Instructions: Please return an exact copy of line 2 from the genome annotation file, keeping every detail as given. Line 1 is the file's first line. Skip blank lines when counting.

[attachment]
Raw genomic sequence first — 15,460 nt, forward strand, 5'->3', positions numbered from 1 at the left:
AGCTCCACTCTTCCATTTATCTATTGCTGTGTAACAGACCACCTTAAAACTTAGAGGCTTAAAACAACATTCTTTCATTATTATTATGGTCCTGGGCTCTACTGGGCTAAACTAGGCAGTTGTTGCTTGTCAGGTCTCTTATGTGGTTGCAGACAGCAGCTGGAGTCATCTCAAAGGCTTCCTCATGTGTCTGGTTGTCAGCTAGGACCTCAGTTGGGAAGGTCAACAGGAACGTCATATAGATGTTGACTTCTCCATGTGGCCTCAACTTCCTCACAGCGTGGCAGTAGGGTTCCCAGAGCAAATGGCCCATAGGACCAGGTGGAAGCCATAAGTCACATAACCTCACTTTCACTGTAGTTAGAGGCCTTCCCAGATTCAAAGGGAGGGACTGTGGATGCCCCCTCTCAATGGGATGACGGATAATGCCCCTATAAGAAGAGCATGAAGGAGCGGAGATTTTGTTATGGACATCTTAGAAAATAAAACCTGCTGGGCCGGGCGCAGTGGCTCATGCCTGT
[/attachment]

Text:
AGCTCCACTCTTCCATTTATCTATTGCTGTGTAACAGACCACCTTAAAACTTAGAGGCTTAAAACAACATTCTTTCATTATTATTATGGTCCTGGGCTCTACTGGGCTAAACTAGGCAGTTGTTGCTTGTCAGGTCTCTTATGTGGTTGCAGACAGCAGCTGGAGTCATCTCAAAGGCTTCCTCATGTGTCTGGTTGTCAGCTAGGACCTCAGTTGGGAAGGTCAACAGGAACGTCATATAGATGTTGACTTCTCCATGTGGCCTCAACTTCCTCACAGCGTGGCAGTAGGGTTCCCAGAGCAAATGGCCCATAGGACCAGGTGGAAGCCATAAGTCACATAACCTCACTTTCACTGTAGTTAGAGGCCTTCCCAGATTCAAAGGGAGGGACTGTGGATGCCCCCTCTCAATGGGATGACGGATAATGCCCCTATAAGAAGAGCATGAAGGAGCGGAGATTTTGTTATGGACATCTTAGAAAATAAAACCTGCTGGGCCGGGCGCAGTGGCTCATGCCTGT